LAMB OF GOD Frontman Quits Twitter, Calls It ‘A Gigantic Waste Of Time’

Vocalist Randy Blythe of Richmond, Virginia metallers LAMB OF GOD has deleted his Twitter account. In his final tweet, which was re-tweeted by the band’s official Twitter account, he wrote, “After a few short hours of no Twitter on my phone, I feel much better. Although I believe social networking can be used in a positive manner, I also believe it is, for the most part, a gigantic waste of time. Especially for me. It doesn’t hurt that it’s kinda addictive, and I certainly have that aspect of my personality. So peace, I’m fucking outta here. If you see someone on Twitter or Facebook claiming to be me, don’t believe them, because I’ve never had Facebook and in about three minutes I won’t have Twitter. So it was nice to meet some of y’all. I wish you well. Now I’m gonna go read a good book.”

In a January 2012 interview with, Blythe spoke about his feelling on Twitter in detail, explaining, “A friend of mine told me about Twitter when it first started. A woman who lives here in Richmond, and she was like, ‘You gotta get one of these things. It’s Twitter, it’s micro-blogging, it’s a blog post in 140 characters or less.’ And I’m like, ‘Well, that sounds really stupid,’ because what can you say in 140 characters or less? And I tend to be long-winded, as several of my Twitter posts illustrate. But I just started it, kind of on a lark, really. And as I continued doing it, people started following me and I started noticing its potential and its downside as a communication tool. As its potential for talking to a fan base, it really is unparalleled because it’s an immediate response to a question from a fan or whatever. And it’s not like you have to e-mail them and you can answer questions all day long. . . And I saw it as an instant communication medium with the fans. But also I began to see it in a way to de-mystify the whole ‘rock stars are like these bizarre entity’ type of things because I really don’t feel like a rock star. I’m just a dude with a regular band and I think the perception of myself and the members of my band by our fans is very erroneous about our day-to-day lives. So I engage people on Twitter about different topics that don’t deal with my band for the most part. I’m not foolish enough to state that all these people are following me because they think I’m Einstein or something. But it’s a way for me to kind of talk to them on almost a one-to-one basis.”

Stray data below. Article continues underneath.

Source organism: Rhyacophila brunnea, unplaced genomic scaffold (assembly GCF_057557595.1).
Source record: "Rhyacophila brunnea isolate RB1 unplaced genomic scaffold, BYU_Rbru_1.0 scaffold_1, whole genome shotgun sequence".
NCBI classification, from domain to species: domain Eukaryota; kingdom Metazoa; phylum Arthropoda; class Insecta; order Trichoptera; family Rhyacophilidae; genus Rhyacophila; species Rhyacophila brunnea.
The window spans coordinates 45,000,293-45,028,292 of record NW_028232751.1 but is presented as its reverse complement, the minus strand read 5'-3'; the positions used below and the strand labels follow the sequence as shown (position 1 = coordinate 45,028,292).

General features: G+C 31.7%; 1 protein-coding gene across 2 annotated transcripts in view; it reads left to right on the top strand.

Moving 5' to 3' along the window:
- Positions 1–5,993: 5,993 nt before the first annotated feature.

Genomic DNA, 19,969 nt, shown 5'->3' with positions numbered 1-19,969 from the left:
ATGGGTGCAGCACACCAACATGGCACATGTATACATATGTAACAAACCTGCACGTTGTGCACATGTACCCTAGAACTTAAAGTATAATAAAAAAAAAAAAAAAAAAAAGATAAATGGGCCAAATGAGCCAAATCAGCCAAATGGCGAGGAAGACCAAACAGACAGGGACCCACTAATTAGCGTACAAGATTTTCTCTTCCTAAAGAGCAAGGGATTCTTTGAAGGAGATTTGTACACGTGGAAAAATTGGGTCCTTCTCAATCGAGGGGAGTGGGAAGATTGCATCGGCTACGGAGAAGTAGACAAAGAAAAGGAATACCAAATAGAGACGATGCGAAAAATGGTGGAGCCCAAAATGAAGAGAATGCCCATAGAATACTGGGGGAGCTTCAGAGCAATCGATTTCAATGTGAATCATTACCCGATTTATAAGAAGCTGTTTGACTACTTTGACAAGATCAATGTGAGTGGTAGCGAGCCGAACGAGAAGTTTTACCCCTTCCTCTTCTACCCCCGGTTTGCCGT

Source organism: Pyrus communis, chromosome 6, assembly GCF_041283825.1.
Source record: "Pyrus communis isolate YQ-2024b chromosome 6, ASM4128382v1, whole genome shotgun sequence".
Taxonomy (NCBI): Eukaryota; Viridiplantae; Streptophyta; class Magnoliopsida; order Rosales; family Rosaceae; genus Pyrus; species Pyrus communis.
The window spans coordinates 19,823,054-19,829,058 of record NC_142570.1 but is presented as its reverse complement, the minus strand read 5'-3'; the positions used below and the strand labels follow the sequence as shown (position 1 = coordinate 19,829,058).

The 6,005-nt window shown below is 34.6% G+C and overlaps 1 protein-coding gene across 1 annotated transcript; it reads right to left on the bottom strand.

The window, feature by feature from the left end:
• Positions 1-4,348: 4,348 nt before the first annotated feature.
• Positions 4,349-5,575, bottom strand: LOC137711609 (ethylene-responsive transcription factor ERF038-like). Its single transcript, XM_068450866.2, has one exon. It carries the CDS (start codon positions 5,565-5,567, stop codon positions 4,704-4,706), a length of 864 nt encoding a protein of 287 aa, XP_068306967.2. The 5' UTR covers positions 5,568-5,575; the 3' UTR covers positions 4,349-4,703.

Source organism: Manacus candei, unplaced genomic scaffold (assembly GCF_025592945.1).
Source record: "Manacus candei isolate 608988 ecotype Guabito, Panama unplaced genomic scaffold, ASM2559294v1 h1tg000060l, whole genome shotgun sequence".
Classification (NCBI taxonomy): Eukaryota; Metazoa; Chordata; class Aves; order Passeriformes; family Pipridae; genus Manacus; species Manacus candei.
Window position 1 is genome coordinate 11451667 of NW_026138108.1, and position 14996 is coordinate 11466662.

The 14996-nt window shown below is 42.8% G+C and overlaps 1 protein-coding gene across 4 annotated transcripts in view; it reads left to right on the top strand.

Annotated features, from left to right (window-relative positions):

He added, “As I said, I saw the potential for it to be a great communication tool. There’s also a huge downside: number 1, speaking face-to-face with a person communicates what you’re trying to say in the manner you say it far more efficiently than typing 140 characters. Nuances of speech are just lost and sarcasm is pretty much, unless you just make it so wrenchingly, blatantly obvious, it’s just lost in Twitter. . . And the other thing with me with Twitter is I actually like engaging people and discussing topics that interest me and might make someone’s head turn a little bit. They might think a little bit after arguing with me — I love arguing as well. And I do that quite a bit. And that’s another thing, it’s funny, a lot of people on the Twitter are like, ‘How can you argue with your fucking fans?’ And I’m like, ‘I’m not Mr. Heavy Metal Robot. You don’t just press a button and say, ‘Rock on, dude.” If I want to say something, I’m gonna say it. And you’re a human being, you have a brain, if you disagree, you and I should talk and hash it out. And Twitter is kind of good for that. And with that being said, I have something now approaching something like 24,000 followers, that’s a whole lot of people to discuss with. So it can get kind of hectic and I waste too much time on it sometimes. But it is pretty useful.”